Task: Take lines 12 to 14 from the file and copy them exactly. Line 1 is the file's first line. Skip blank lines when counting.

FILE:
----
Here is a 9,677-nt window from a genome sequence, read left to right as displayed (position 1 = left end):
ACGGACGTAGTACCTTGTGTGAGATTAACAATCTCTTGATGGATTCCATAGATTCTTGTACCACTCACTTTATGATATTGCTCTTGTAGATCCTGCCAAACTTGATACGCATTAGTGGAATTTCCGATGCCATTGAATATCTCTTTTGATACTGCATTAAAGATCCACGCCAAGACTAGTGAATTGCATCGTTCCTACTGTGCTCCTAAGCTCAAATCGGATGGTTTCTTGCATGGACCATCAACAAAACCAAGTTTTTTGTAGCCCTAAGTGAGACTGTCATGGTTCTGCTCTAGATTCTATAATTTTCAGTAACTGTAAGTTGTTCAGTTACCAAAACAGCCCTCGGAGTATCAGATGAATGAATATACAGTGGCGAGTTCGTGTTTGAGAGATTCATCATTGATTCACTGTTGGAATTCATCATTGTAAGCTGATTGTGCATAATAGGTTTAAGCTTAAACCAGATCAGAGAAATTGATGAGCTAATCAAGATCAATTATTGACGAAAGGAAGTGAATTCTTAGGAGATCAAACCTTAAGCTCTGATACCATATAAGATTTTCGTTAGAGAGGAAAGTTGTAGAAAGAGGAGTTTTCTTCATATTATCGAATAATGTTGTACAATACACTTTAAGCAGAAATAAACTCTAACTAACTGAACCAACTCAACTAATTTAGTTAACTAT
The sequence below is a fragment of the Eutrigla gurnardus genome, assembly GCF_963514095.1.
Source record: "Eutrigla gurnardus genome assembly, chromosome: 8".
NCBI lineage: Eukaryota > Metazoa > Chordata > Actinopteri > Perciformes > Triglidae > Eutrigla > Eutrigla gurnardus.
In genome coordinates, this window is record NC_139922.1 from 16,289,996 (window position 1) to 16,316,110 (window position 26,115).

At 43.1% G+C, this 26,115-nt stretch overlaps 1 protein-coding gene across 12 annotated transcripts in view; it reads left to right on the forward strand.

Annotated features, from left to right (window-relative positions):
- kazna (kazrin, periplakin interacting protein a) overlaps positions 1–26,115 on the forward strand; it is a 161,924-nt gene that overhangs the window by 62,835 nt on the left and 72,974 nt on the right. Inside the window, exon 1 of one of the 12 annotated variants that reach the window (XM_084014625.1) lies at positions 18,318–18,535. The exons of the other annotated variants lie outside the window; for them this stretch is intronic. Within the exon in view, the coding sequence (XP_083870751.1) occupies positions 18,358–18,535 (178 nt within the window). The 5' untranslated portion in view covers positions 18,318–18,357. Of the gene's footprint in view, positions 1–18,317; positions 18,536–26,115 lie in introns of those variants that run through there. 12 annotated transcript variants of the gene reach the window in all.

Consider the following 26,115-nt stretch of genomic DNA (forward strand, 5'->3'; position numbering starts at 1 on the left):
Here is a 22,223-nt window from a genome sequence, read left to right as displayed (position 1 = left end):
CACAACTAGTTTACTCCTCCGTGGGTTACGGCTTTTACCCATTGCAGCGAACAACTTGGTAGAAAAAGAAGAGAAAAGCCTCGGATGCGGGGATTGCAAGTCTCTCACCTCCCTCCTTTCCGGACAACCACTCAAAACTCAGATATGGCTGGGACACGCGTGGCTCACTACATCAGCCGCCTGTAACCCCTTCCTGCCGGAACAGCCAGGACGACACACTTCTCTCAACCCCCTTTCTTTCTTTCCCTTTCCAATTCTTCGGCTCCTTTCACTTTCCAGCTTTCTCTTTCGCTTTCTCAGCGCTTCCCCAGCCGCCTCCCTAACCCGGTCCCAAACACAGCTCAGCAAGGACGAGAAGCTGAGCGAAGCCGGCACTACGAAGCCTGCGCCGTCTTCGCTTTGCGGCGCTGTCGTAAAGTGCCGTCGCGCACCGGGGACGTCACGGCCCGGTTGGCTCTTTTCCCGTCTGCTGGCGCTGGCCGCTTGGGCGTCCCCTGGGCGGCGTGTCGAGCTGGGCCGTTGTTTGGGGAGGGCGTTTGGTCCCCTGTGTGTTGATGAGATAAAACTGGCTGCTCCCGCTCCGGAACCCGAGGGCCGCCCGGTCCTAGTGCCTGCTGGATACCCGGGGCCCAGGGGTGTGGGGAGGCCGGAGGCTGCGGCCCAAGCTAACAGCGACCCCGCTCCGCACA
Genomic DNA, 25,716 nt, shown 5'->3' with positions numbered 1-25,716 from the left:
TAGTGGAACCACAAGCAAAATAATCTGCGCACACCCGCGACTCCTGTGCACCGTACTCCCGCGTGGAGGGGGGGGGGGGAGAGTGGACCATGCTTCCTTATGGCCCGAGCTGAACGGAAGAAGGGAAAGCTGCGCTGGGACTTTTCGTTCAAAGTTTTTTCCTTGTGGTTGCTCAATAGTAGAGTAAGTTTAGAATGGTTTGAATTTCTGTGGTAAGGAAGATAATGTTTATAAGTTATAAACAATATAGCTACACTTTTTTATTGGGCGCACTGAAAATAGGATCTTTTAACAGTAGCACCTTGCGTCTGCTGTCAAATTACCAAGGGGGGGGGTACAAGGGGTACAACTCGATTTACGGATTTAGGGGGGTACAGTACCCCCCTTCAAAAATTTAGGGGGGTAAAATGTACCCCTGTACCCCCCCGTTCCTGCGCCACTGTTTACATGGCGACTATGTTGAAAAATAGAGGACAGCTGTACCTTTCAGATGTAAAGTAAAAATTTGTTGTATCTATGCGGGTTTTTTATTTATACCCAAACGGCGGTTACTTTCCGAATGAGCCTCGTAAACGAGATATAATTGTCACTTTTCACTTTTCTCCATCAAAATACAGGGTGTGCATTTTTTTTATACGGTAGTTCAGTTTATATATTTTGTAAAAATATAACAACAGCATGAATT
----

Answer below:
CACAACTAGTTTACTCCTCCGTGGGTTACGGCTTTTACCCATTGCAGCGAACAACTTGGTAGAAAAAGAAGAGAAAAGCCTCGGATGCGGGGATTGCAAGTCTCTCACCTCCCTCCTTTCCGGACAACCACTCAAAACTCAGATATGGCTGGGACACGCGTGGCTCACTACATCAGCCGCCTGTAACCCCTTCCTGCCGGAACAGCCAGGACGACACACTTCTCTCAACCCCCTTTCTTTCTTTCCCTTTCCAATTCTTCGGCTCCTTTCACTTTCCAGCTTTCTCTTTCGCTTTCTCAGCGCTTCCCCAGCCGCCTCCCTAACCCGGTCCCAAACACAGCTCAGCAAGGACGAGAAGCTGAGCGAAGCCGGCACTACGAAGCCTGCGCCGTCTTCGCTTTGCGGCGCTGTCGTAAAGTGCCGTCGCGCACCGGGGACGTCACGGCCCGGTTGGCTCTTTTCCCGTCTGCTGGCGCTGGCCGCTTGGGCGTCCCCTGGGCGGCGTGTCGAGCTGGGCCGTTGTTTGGGGAGGGCGTTTGGTCCCCTGTGTGTTGATGAGATAAAACTGGCTGCTCCCGCTCCGGAACCCGAGGGCCGCCCGGTCCTAGTGCCTGCTGGATACCCGGGGCCCAGGGGTGTGGGGAGGCCGGAGGCTGCGGCCCAAGCTAACAGCGACCCCGCTCCGCACA
Genomic DNA, 25,716 nt, shown 5'->3' with positions numbered 1-25,716 from the left:
TAGTGGAACCACAAGCAAAATAATCTGCGCACACCCGCGACTCCTGTGCACCGTACTCCCGCGTGGAGGGGGGGGGGGGAGAGTGGACCATGCTTCCTTATGGCCCGAGCTGAACGGAAGAAGGGAAAGCTGCGCTGGGACTTTTCGTTCAAAGTTTTTTCCTTGTGGTTGCTCAATAGTAGAGTAAGTTTAGAATGGTTTGAATTTCTGTGGTAAGGAAGATAATGTTTATAAGTTATAAACAATATAGCTACACTTTTTTATTGGGCGCACTGAAAATAGGATCTTTTAACAGTAGCACCTTGCGTCTGCTGTCAAATTACCAAGGGGGGGGGTACAAGGGGTACAACTCGATTTACGGATTTAGGGGGGTACAGTACCCCCCTTCAAAAATTTAGGGGGGTAAAATGTACCCCTGTACCCCCCCGTTCCTGCGCCACTGTTTACATGGCGACTATGTTGAAAAATAGAGGACAGCTGTACCTTTCAGATGTAAAGTAAAAATTTGTTGTATCTATGCGGGTTTTTTATTTATACCCAAACGGCGGTTACTTTCCGAATGAGCCTCGTAAACGAGATATAATTGTCACTTTTCACTTTTCTCCATCAAAATACAGGGTGTGCATTTTTTTTATACGGTAGTTCAGTTTATATATTTTGTAAAAATATAACAACAGCATGAATT